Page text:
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Effects-to-Cause Reasoning


Disciplines Argument > Types of reasoning > Effects-to-Cause Reasoning

Description | Example | Discussion | See also



When describing a cause-effect situation, start with the effect or effects and then work back to the cause of these. You can do this by asking 'why did this happen', creating curiosity and then explaining why.

Using the word 'because' to connect effects to cause can be particular effective. 'If you want...then...' can also be useful.



Say this Not this
You lost the game because you did not listen to me. You did not listen to me so you lost the game.
The economy is suffering. The President is too concerned with foreign policy. The President's foreign policy is causing the economy to suffer.
If you want to rule the world, you have got to work hard now. Work hard now and you will be able to rule the world.
Can I have a cup of coffee? I am very thirsty. I am very thirsty. Can I have a cup of coffee?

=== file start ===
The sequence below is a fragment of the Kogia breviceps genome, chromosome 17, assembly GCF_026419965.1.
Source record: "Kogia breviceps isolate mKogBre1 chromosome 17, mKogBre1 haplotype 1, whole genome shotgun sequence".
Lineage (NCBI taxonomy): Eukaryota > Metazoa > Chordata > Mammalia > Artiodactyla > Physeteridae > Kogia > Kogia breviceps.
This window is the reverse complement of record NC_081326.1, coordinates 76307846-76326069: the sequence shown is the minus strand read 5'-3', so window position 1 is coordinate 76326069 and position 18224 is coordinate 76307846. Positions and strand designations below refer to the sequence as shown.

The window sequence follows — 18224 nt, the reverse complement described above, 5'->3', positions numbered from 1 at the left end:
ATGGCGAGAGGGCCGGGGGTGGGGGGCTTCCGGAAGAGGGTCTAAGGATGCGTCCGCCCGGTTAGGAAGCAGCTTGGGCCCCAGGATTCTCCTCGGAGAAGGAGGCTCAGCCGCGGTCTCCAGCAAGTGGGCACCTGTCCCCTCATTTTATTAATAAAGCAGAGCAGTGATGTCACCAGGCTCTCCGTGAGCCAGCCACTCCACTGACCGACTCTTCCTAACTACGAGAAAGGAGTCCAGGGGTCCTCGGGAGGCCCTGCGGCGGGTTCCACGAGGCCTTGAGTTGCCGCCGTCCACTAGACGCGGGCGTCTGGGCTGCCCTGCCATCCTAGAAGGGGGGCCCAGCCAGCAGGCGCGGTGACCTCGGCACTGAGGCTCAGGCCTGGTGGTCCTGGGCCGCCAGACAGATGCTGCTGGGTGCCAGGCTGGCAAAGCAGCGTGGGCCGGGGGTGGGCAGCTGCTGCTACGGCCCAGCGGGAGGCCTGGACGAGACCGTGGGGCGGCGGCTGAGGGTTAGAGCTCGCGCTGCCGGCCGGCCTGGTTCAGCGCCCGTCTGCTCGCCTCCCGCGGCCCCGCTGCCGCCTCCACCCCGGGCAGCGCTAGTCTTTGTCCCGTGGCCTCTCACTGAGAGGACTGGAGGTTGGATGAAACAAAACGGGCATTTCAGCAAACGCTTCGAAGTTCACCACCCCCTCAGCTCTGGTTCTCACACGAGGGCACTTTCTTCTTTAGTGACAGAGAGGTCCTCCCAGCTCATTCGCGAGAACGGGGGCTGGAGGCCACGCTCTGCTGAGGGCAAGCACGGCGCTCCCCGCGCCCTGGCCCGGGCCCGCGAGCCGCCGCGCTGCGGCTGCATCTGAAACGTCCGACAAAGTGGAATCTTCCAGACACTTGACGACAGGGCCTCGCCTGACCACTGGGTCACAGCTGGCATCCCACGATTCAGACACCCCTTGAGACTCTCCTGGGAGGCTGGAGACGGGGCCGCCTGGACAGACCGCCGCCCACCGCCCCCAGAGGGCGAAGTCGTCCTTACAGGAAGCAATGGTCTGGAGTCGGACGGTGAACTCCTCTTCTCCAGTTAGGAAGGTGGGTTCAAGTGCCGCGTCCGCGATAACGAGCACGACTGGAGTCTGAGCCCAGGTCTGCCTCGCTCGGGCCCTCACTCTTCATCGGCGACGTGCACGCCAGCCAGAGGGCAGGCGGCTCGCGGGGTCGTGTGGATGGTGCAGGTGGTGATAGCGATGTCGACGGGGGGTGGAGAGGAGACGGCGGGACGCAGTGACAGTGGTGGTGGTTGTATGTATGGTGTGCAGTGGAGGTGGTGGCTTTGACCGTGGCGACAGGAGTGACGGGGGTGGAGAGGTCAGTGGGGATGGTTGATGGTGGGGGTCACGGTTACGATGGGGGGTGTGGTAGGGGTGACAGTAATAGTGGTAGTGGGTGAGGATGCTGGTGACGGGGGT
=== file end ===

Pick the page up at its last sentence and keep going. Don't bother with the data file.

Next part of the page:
Cause-and-effect reasoning is generally persuasive as it helps answer the question 'why' something happens, making a statement objective and rational rather than a blind assertion.

Putting the effects first anchors the statement in reality. It makes a statement that cannot be denied as it is a statement of known effects. The truth of the effects is then reflected into what may well be a hypothetical cause.

When something happens, there is a deep human need to explain and answer why it has happened. Thus if you present a problem, people will start wondering why, thus making themselves more ready for your answer. Like the TV detective 'Whodunnit', the murder is committed and we are glued to the storyline to find out what happened.

It is easy when trying to explain to latch onto something that is not necessarily the real cause, and our desperation for an answer can blind us to reality.

See also

Cause-to-effects reasoning


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